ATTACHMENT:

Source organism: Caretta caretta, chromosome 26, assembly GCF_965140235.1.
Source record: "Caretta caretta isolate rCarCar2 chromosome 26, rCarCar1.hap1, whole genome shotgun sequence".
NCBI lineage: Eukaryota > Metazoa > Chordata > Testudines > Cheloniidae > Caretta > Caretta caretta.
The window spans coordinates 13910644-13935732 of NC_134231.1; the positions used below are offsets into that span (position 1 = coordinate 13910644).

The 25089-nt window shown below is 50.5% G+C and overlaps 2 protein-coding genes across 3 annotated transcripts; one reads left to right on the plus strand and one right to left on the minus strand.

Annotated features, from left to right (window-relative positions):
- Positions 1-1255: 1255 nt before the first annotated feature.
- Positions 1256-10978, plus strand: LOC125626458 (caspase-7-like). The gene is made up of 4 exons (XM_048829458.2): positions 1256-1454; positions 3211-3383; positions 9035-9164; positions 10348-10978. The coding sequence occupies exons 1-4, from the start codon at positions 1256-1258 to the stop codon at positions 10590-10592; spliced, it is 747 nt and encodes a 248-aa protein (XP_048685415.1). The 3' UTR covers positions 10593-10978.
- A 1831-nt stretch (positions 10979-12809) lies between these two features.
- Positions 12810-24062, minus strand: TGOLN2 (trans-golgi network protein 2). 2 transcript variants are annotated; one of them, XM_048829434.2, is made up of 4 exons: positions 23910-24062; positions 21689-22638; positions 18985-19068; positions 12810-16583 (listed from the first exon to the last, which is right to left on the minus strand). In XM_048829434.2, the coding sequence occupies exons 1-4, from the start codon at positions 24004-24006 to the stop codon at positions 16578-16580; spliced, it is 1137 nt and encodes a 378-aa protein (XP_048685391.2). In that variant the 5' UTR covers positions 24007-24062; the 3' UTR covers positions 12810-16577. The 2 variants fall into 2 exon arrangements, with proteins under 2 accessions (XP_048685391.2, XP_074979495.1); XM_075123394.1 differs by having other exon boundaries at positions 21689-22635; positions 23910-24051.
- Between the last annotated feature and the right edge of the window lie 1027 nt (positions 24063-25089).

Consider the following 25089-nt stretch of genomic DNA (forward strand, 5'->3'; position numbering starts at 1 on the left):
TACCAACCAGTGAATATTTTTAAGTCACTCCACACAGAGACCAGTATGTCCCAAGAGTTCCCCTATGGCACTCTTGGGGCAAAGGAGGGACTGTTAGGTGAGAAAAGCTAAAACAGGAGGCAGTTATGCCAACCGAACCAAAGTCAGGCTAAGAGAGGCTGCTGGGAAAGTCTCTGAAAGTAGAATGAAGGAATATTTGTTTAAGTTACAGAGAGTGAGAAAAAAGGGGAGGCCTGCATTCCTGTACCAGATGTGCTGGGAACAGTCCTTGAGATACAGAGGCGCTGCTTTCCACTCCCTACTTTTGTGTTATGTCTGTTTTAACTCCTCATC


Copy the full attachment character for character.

Source organism: Caretta caretta, chromosome 26, assembly GCF_965140235.1.
Source record: "Caretta caretta isolate rCarCar2 chromosome 26, rCarCar1.hap1, whole genome shotgun sequence".
NCBI lineage: Eukaryota > Metazoa > Chordata > Testudines > Cheloniidae > Caretta > Caretta caretta.
The window spans coordinates 13910644-13935732 of NC_134231.1; the positions used below are offsets into that span (position 1 = coordinate 13910644).

The 25089-nt window shown below is 50.5% G+C and overlaps 2 protein-coding genes across 3 annotated transcripts; one reads left to right on the plus strand and one right to left on the minus strand.

Annotated features, from left to right (window-relative positions):
- Positions 1-1255: 1255 nt before the first annotated feature.
- Positions 1256-10978, plus strand: LOC125626458 (caspase-7-like). The gene is made up of 4 exons (XM_048829458.2): positions 1256-1454; positions 3211-3383; positions 9035-9164; positions 10348-10978. The coding sequence occupies exons 1-4, from the start codon at positions 1256-1258 to the stop codon at positions 10590-10592; spliced, it is 747 nt and encodes a 248-aa protein (XP_048685415.1). The 3' UTR covers positions 10593-10978.
- A 1831-nt stretch (positions 10979-12809) lies between these two features.
- Positions 12810-24062, minus strand: TGOLN2 (trans-golgi network protein 2). 2 transcript variants are annotated; one of them, XM_048829434.2, is made up of 4 exons: positions 23910-24062; positions 21689-22638; positions 18985-19068; positions 12810-16583 (listed from the first exon to the last, which is right to left on the minus strand). In XM_048829434.2, the coding sequence occupies exons 1-4, from the start codon at positions 24004-24006 to the stop codon at positions 16578-16580; spliced, it is 1137 nt and encodes a 378-aa protein (XP_048685391.2). In that variant the 5' UTR covers positions 24007-24062; the 3' UTR covers positions 12810-16577. The 2 variants fall into 2 exon arrangements, with proteins under 2 accessions (XP_048685391.2, XP_074979495.1); XM_075123394.1 differs by having other exon boundaries at positions 21689-22635; positions 23910-24051.
- Between the last annotated feature and the right edge of the window lie 1027 nt (positions 24063-25089).

Consider the following 25089-nt stretch of genomic DNA (forward strand, 5'->3'; position numbering starts at 1 on the left):
TACCAACCAGTGAATATTTTTAAGTCACTCCACACAGAGACCAGTATGTCCCAAGAGTTCCCCTATGGCACTCTTGGGGCAAAGGAGGGACTGTTAGGTGAGAAAAGCTAAAACAGGAGGCAGTTATGCCAACCGAACCAAAGTCAGGCTAAGAGAGGCTGCTGGGAAAGTCTCTGAAAGTAGAATGAAGGAATATTTGTTTAAGTTACAGAGAGTGAGAAAAAAGGGGAGGCCTGCATTCCTGTACCAGATGTGCTGGGAACAGTCCTTGAGATACAGAGGCGCTGCTTTCCACTCCCTACTTTTGTGTTATGTCTGTTTTAACTCCTCATC